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Professional Microsoft® SQL Server® 2008 Administration by Steven Wort, Ross LoForte, Wayne Snyder, Ketan Patel, Brian Knight

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11.7. Memory

This section looks at memory — specifically, memory on the server, including some of the issues associated with memory, the options you can use, and how they can impact the performance of the server. We'll start with a basic introduction to operating system memory, and then jump straight into the details of how to configure a server for different memory configurations.

11.7.1. Physical Memory

Physical memory is the RAM you install into the server. You are probably already familiar with the SIMMs and DIMMs that go into desktop PCs and servers. This is the physical memory, or RAM. This memory is measured in megabytes, gigabytes, or, if you are lucky, terabytes, as the latest editions of Windows Server 2003 Data Center Edition can now support systems with 1TB of RAM. Future editions of the operating system will increase this number as customers demand increasingly powerful systems to solve increasingly complex business problems.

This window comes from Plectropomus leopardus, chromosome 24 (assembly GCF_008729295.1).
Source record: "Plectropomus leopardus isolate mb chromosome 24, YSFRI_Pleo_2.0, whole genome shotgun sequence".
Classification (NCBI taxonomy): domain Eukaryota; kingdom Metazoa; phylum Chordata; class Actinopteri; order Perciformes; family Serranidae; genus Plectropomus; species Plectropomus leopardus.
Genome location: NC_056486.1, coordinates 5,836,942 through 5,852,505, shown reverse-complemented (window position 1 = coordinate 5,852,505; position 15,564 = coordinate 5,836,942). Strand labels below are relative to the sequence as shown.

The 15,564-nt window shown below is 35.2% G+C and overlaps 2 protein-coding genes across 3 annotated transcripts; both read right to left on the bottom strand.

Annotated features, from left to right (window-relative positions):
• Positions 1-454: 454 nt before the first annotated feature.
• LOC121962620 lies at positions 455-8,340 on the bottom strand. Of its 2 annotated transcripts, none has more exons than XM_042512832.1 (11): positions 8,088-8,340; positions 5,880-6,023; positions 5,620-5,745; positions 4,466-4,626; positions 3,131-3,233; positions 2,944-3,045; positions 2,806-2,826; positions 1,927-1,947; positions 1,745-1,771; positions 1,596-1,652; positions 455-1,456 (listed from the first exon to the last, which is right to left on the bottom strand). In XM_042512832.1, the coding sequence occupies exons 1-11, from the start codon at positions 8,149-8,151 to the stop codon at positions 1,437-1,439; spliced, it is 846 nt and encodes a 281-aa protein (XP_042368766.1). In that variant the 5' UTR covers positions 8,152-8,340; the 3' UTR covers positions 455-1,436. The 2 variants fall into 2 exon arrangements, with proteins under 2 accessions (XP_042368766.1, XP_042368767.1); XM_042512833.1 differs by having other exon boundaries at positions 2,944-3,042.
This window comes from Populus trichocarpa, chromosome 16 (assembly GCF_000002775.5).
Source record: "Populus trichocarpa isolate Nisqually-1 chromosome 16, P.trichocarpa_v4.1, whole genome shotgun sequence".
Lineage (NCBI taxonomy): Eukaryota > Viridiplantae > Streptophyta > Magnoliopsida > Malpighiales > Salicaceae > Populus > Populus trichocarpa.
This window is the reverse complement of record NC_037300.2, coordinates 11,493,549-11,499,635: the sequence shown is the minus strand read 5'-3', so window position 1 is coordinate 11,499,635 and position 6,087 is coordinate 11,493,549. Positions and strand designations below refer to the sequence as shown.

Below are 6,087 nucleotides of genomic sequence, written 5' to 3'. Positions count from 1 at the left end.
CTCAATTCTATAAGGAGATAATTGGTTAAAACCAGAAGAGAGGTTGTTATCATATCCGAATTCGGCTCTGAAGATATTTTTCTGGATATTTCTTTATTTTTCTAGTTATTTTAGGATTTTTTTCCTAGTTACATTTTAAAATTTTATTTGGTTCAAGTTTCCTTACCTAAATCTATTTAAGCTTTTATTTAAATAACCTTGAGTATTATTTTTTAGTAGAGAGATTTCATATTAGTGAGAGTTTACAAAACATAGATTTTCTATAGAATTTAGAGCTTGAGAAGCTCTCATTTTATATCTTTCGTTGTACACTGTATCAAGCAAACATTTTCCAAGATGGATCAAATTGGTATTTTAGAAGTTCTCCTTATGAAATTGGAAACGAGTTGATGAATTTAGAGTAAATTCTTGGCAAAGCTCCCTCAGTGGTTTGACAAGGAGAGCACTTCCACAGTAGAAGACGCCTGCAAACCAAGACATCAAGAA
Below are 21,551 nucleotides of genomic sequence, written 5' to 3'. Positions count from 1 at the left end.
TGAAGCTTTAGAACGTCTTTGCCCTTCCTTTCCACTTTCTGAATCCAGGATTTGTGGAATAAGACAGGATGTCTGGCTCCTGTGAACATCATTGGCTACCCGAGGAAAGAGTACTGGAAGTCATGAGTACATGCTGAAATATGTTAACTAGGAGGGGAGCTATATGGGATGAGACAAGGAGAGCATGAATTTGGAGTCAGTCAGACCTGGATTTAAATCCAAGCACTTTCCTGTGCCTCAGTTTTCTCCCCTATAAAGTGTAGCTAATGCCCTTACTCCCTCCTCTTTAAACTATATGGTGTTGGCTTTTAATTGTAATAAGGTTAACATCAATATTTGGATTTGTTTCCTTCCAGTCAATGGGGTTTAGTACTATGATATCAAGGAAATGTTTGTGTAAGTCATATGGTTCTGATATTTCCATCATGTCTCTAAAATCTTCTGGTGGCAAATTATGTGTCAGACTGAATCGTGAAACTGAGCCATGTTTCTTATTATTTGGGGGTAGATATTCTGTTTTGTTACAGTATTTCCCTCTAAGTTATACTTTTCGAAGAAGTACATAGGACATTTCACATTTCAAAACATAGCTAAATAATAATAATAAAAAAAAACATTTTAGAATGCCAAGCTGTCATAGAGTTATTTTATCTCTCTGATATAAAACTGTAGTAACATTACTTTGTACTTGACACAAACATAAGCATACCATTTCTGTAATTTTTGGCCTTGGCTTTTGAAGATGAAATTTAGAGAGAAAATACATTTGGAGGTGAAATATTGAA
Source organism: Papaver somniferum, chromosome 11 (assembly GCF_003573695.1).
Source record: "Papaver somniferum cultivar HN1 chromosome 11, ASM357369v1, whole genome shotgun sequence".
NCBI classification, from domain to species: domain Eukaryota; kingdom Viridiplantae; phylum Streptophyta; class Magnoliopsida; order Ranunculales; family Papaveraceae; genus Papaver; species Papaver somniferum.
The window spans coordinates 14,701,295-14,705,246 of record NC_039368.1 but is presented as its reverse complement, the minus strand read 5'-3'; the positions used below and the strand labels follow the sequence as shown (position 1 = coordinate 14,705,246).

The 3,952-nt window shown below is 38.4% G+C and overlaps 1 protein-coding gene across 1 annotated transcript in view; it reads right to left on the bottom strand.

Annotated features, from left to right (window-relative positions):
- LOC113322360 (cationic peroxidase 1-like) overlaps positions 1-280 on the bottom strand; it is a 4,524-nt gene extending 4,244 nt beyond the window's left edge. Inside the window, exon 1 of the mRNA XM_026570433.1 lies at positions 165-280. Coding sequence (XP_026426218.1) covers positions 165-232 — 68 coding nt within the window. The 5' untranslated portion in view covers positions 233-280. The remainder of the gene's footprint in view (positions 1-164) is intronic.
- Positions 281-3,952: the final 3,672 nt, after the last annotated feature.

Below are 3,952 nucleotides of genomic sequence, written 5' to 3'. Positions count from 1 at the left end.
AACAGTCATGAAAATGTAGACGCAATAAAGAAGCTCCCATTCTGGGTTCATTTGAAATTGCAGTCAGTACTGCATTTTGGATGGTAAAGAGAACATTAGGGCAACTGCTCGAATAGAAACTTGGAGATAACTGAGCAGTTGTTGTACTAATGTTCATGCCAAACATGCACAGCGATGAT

11.7.2. Physical Address Space

The physical address space is the set of addresses that the processor uses to access anything on its bus. Much of this space is occupied by memory, but some parts of this address space are reserved for things such as mapping hardware buffers, and interface-specific memory areas such as video RAM. On a 32-bit processor, this is limited to a total of 4GB of addresses. On 32-bit Intel server processors with PAE, the address bus is actually 36 bits, which enables the processor to handle 64GB of addresses. You might ...

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